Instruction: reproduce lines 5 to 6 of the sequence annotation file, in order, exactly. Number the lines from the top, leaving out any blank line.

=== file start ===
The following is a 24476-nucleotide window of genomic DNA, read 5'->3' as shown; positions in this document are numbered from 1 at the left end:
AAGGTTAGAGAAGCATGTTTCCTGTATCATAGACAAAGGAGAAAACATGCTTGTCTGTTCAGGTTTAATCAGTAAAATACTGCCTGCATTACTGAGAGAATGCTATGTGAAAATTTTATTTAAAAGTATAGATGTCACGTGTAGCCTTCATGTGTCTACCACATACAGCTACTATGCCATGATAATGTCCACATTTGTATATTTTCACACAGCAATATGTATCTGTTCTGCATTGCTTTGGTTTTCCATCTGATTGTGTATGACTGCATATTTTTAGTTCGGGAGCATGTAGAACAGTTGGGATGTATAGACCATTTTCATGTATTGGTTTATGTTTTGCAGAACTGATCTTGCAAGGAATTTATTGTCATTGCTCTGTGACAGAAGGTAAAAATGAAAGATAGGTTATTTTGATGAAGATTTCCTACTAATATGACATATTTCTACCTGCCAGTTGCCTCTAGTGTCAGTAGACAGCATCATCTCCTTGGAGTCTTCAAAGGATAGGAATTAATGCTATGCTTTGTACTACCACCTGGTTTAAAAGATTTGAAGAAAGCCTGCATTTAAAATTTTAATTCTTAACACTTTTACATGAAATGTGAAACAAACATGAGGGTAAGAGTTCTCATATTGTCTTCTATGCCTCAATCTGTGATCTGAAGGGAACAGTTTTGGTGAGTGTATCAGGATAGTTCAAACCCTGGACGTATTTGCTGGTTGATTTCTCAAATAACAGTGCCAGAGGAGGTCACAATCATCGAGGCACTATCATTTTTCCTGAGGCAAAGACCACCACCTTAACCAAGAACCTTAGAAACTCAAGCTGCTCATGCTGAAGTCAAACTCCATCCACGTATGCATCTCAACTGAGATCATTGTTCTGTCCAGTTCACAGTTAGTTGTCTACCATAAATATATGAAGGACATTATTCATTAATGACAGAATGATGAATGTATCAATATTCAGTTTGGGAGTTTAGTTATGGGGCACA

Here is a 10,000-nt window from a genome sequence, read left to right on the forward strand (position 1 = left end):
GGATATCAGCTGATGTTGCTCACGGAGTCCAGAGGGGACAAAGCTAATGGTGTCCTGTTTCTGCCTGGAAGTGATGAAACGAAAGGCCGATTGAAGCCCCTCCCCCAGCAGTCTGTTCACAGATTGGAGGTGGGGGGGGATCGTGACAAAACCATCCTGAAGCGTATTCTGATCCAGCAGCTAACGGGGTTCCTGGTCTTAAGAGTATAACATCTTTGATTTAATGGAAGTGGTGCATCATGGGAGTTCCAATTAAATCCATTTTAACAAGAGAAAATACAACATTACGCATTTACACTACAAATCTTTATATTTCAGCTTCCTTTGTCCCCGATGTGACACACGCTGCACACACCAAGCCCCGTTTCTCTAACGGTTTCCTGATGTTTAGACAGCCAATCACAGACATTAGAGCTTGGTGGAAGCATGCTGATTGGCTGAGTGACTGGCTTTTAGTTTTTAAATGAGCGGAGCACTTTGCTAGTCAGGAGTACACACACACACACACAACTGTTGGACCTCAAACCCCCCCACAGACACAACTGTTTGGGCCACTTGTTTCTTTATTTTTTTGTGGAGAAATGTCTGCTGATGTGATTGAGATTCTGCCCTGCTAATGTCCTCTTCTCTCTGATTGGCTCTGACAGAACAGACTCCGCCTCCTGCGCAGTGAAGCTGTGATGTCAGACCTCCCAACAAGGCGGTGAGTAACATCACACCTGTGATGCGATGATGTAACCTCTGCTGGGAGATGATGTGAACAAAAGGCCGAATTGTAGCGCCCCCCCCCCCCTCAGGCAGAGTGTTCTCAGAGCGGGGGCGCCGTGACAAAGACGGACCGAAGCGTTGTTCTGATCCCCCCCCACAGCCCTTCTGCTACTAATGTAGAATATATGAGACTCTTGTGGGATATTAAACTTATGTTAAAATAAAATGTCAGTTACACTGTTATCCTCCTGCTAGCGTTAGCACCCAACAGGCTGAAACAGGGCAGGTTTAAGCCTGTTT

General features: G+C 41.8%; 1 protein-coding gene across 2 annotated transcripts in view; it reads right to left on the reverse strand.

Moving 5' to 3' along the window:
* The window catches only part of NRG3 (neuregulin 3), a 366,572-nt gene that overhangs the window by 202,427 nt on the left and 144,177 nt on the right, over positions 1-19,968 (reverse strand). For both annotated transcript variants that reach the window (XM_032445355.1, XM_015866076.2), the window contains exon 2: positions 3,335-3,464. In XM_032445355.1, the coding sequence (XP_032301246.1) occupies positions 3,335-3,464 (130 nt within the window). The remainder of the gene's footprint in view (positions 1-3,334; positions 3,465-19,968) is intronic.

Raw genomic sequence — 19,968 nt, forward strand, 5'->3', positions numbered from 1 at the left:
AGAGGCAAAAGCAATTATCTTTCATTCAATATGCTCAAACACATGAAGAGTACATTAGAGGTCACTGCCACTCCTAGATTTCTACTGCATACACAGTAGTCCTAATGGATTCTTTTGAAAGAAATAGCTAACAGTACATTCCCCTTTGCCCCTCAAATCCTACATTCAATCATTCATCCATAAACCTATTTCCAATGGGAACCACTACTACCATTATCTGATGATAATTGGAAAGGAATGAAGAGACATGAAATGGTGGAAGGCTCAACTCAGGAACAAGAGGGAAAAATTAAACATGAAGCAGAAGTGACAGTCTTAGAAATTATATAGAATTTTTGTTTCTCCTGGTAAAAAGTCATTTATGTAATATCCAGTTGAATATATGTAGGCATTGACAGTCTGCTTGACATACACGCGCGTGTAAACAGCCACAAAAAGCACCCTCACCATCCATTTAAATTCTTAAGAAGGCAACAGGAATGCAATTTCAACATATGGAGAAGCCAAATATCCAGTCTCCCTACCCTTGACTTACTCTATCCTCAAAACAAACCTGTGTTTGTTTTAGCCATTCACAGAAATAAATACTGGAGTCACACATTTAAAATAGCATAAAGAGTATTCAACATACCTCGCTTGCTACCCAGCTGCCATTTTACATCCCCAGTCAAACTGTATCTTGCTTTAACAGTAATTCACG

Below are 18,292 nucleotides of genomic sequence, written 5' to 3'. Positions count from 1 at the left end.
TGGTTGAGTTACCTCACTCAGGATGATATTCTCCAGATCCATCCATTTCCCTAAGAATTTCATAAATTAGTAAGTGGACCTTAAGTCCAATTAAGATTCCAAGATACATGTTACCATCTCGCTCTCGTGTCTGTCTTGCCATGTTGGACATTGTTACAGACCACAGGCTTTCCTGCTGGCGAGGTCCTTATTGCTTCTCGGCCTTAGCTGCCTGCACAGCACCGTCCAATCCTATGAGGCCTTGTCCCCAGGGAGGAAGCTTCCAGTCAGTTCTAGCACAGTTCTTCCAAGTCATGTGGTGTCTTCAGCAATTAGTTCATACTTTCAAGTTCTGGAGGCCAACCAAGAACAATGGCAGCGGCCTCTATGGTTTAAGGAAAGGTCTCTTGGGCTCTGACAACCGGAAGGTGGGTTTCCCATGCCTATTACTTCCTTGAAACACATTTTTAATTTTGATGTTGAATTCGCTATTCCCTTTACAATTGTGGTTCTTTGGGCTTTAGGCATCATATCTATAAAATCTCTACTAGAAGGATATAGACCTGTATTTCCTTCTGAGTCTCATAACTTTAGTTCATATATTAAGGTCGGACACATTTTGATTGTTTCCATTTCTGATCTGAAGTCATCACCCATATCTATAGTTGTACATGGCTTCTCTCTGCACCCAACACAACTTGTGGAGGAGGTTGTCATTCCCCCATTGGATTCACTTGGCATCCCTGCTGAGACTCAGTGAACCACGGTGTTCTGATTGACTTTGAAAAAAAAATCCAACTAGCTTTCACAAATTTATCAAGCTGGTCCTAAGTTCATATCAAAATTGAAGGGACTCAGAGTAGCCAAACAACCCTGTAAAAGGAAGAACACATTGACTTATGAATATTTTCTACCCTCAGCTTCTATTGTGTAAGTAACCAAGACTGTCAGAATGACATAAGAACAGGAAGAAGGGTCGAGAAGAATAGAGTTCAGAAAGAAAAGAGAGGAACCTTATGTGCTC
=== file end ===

General features: G+C 41.8%; 1 protein-coding gene across 2 annotated transcripts in view; it reads right to left on the reverse strand.

Moving 5' to 3' along the window: